There are times when the words don’t come, and what words that do come make you cringe. You sit down and work, you reach your writing goals each day, but you hate every last bit of work you produce.
I’m in the midst of one of those rough patches. For the last week or so I’ve wanted to toss my work-in-progress in the trash. It’s not writer’s block — writer’s block is bullshit — it’s something else. It’s “this sucks, this story sucks, these words suck, why am I bothering with this?”
I hate that feeling.
I’ve mentioned a few times before that I’m wrapping up a readable draft of a dystopian science fiction novel. I’ve gone back and forth between hoping people find it thrilling and certain people will find it thrilling, but every once in a while a little voice tells me, “Eric, you’re delusional. This world is empty and unbelievable, the characters are paper thin, and your prose is as painful as your singing.”
I don’t think any of that is true (not consciously, at least), but when those rough patches arise — and I suspect they’re inevitable in all but the most in-love-with-themselves writers — they can be very disheartening.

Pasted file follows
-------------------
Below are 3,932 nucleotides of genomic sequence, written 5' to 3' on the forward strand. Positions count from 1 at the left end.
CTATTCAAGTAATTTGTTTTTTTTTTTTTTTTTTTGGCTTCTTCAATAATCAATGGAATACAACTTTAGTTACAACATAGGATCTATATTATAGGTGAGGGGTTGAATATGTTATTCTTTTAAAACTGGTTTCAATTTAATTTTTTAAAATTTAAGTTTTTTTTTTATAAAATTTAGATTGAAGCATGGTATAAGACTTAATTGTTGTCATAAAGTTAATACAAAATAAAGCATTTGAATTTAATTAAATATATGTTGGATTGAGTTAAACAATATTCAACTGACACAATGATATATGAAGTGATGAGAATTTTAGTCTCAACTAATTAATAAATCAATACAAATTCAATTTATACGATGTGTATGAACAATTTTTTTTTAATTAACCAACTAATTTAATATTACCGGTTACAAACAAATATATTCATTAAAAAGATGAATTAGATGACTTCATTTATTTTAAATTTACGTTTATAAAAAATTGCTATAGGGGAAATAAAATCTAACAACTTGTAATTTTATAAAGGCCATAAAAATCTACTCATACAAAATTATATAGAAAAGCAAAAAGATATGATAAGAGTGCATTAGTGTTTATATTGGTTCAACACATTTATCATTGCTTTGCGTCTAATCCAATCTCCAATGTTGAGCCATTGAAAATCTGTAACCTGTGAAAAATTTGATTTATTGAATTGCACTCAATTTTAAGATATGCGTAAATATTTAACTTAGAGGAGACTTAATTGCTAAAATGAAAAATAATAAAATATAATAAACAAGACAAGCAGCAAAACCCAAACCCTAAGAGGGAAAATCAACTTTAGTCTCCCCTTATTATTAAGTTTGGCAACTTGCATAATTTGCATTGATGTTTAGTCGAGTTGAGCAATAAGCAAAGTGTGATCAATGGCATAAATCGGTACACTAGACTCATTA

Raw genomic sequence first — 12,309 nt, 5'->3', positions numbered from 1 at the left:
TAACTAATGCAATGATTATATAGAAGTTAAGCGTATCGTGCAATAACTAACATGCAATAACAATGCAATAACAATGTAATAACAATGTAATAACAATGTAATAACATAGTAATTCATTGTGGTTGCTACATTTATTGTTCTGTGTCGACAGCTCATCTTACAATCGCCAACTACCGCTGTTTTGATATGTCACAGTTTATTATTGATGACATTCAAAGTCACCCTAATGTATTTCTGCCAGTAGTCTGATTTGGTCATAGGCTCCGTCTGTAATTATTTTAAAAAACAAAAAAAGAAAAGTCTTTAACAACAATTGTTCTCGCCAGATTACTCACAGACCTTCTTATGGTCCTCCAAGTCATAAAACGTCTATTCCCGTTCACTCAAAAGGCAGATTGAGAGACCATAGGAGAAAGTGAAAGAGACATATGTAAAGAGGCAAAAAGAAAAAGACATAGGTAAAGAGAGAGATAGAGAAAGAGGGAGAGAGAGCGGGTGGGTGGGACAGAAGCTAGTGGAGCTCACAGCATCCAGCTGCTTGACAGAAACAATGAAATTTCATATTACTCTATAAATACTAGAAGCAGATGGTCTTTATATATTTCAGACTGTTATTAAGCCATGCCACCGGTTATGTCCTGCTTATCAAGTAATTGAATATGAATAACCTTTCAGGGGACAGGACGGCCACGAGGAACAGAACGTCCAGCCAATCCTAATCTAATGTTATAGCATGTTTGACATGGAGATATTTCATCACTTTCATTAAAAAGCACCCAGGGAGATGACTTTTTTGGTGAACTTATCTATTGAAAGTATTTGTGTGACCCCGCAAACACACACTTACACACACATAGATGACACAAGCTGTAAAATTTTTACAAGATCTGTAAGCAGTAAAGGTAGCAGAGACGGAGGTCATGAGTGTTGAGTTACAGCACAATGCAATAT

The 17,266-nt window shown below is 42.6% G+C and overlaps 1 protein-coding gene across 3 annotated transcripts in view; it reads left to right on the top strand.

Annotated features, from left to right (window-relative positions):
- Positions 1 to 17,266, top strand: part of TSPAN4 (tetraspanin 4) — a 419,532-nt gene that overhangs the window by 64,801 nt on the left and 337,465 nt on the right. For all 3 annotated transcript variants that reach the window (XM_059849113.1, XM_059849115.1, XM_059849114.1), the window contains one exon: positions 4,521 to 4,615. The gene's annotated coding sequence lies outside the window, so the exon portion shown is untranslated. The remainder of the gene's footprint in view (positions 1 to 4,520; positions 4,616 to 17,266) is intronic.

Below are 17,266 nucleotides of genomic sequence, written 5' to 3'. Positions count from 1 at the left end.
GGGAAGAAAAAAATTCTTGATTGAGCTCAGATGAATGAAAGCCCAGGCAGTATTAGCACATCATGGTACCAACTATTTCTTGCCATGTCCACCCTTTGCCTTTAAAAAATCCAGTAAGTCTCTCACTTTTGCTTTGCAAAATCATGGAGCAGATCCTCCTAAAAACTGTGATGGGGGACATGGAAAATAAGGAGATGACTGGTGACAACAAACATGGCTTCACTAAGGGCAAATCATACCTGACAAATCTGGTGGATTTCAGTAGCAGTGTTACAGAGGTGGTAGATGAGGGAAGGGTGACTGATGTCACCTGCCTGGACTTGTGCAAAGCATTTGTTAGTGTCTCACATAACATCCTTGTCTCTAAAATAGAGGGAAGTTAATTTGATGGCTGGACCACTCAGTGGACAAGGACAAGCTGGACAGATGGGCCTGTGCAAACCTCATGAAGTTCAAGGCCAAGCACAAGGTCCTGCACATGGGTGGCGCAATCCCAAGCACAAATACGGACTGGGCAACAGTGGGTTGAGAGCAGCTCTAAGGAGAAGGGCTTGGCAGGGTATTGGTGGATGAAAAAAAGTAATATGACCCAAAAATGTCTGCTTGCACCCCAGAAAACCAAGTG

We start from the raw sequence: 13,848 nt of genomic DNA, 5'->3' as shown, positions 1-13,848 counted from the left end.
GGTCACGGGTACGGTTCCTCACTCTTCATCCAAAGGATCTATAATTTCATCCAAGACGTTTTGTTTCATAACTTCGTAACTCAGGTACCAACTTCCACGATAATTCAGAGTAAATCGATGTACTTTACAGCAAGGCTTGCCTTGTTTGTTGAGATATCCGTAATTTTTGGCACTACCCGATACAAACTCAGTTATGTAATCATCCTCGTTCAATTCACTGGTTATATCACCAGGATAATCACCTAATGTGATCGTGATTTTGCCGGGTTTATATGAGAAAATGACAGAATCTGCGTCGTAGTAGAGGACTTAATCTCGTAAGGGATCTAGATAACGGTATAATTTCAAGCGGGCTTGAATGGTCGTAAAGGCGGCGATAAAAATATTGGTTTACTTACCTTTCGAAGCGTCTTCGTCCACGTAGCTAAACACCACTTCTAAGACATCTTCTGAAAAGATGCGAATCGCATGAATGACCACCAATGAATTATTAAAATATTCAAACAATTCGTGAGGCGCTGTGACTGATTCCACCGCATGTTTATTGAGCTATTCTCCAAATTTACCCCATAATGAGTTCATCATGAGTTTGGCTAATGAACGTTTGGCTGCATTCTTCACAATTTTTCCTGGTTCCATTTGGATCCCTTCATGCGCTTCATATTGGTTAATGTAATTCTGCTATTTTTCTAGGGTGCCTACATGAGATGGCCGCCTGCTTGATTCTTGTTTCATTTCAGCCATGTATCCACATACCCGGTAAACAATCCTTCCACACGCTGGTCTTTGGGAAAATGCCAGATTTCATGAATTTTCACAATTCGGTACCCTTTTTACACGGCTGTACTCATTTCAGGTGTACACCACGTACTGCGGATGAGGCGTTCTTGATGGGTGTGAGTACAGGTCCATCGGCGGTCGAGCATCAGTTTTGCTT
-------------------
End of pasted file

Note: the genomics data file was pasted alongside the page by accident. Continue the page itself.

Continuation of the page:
For me, I find the only way to work through them is to, well, work through them. Just keep going. Keep writing. You can’t let them stop you from working. Take notes on passages or aspects of the story that strike you as particularly weak, then take an objective look at them later when you’re in a better frame of mind. Your concerns may have been well-founded. You might also have been a little nuts.
Because let’s face it, if you’ve put all that time and effort and blood and sweat into writing a novel that may never be read, you’re probably a little nuts to begin with.
So I’m writing through a rough patch. I’m about 2/3 done with the second draft of this novel. Entering the third act. When it’s complete, I’ll be asking a few people to read it and offer their (hopefully honest) critiques. And I’ll take it from there.
In the meantime, the fingers are on the keyboard no matter what … because stories don’t get written if all you do is stare at the screen trying to wish them into existence.